Transient blade row simulations in turbomachinery are needed either to improve the aerodynamic performance predictions or because the flow interaction we are trying to resolve and predict is unsteady in nature such as aeromechanical, aerothermodynamic or aeroacoustic interactions. Because the blade pitch is not similar between the rows of turbine or compressor, a transient blade row simulation will usually require the modeling of the full wheel (or full geometry). This constraint renders these simulations not practical and in many cases prohibitive as analysis or design tools. Continue reading
Over the last six months, significant progress has been made to foster Transatlantic collaboration in the area of in silico medicine. I say significant because the collaboration is now being fostered beyond the technical level. It is happening at the regulatory and policy levels. On October 11th, 2016, the U.S. FDA spoke at the European Parliament as part of an inauguration event for the Avicenna Alliance, the association of predictive medicine, of which ANSYS is a founding member. Last week, the collaboration was reciprocated. The Avicenna Alliance was invited by the FDA and by the staff of Senator T. Cochran to discuss the role of in silico medicine in both a technical context at the 2017 BMES conference and also at the policy level on Capitol Hill. Continue reading
Who was it that said “Nothing in life is free?” Whomever it was, they were wrong. There are a ton of amazing things in life that are free — including our ANSYS Student Version products! Speaking from experience, there has never been a time I have appreciated something free more than when I was a student working my way through college.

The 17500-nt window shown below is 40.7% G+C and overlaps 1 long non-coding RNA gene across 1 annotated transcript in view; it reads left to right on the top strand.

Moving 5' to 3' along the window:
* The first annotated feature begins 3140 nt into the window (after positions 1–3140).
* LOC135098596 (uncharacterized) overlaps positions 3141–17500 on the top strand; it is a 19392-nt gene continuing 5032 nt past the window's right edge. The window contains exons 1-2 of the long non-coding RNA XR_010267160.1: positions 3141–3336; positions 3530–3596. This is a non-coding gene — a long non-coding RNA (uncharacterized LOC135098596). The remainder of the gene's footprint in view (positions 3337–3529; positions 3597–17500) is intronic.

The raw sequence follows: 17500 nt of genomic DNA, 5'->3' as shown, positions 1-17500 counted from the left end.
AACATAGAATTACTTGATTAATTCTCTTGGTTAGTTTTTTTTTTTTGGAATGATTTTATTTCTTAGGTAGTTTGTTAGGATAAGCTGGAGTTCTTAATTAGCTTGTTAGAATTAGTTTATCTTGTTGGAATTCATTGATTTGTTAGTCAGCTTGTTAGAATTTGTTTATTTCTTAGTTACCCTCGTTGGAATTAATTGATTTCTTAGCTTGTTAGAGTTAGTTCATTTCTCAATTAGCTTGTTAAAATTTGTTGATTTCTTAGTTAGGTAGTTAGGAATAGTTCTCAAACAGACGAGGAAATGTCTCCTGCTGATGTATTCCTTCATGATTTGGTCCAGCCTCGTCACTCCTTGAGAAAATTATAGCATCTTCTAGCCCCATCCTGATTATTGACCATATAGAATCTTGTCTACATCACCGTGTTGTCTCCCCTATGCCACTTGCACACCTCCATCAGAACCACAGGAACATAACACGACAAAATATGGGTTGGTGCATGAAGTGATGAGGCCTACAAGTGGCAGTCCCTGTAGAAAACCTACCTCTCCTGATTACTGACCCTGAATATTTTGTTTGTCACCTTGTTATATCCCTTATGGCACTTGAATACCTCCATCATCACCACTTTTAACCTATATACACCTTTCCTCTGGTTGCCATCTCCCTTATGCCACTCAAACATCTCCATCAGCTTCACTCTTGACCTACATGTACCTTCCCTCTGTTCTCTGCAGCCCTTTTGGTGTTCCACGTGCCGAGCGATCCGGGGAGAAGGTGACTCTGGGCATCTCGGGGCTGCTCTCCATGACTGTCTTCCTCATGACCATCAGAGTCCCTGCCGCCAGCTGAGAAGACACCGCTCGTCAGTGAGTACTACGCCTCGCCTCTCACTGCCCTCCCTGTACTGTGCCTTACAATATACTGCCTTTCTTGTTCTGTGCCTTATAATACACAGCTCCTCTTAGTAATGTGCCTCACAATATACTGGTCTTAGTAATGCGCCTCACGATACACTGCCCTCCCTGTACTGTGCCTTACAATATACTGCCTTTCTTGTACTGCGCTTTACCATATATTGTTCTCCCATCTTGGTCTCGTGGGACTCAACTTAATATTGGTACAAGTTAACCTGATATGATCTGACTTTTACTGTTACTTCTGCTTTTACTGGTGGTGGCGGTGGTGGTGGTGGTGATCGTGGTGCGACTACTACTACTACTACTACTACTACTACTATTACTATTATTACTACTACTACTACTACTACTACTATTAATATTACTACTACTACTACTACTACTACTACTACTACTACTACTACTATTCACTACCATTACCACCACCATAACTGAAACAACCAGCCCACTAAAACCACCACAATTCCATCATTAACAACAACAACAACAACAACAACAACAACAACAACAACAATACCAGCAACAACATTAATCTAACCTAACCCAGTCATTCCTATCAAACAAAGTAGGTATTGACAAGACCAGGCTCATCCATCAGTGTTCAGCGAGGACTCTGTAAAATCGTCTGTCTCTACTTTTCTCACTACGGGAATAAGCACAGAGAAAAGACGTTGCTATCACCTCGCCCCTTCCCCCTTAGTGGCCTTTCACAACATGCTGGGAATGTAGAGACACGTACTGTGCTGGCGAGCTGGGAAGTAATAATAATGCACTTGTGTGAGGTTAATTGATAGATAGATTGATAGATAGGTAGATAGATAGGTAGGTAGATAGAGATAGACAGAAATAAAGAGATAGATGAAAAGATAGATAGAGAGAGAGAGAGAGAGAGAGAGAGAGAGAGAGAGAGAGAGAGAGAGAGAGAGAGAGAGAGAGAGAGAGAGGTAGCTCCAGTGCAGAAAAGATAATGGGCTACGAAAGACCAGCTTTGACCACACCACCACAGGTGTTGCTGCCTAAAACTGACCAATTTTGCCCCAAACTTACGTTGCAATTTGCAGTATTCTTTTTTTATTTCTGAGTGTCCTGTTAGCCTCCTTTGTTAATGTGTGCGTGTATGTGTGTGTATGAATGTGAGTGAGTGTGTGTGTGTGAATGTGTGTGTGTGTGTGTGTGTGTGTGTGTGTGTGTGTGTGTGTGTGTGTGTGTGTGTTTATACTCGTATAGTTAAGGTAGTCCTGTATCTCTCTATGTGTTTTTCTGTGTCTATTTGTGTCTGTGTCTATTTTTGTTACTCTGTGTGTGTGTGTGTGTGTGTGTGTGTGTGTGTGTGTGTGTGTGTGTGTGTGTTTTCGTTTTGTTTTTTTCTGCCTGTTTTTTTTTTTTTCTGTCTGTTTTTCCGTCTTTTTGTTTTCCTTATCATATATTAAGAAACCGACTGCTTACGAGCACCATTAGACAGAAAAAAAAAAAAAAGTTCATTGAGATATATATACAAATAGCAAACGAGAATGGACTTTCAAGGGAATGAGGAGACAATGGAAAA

In late 2015, we launched our ANSYS Student free download, and since then have released several updated versions. Just recently we made some exciting changes with our new Student Product page boasting two new ANSYS Student Products for Windows x64: ANSYS AIM Student 18 and ANSYS Student 18. Both are now renewable, 12-month product licenses with a shorter and simpler download process. Best of all, we’ve eliminated the need for you to fuss with a separate download key! Continue reading
Airlines and aircraft manufacturers are doing everything they can to lower their costs, including lightweighting every component possible, which can improve fuel efficiency. The industry spends more than a hundred billion dollars on fuel every year. While the price of oil is relatively low today, manufacturers and airlines must look ahead to the more than 25-year life span of the average airplane, assuming someday prices will rise again. Cost is a major driver, but the industry is also committed to reducing emissions during flight, and reducing fuel burn from the engine helps achieve this goal. Lightweighting, then, is one of the most important trends in the aerospace industry, and using composites, that can offer the required strength but at lower weight than metals, in manufacturing is a key strategy.
Many engineers are using powerful simulation software but are still not deploying HPC to the full extent. Case in point, I presume most of you have heard about the 24 Hours of Le Mans race. There is one starting June 17. I find it very exciting, not least because teams of three drivers per car compete to complete the most laps around the 13.629-km Circuit de la Sarthe in 24 hours! The race cars reach more than 320 km/h on the straightaway, spending most of the 24 hours at full throttle.
Imagine the roar of the engine drowning out the cheers of the crowds as you speed smoothly around the track in a finely tuned (thanks to simulation) race car. Now imagine the track is a country road or dirt road, not so smooth or speedy now, is it? Continue reading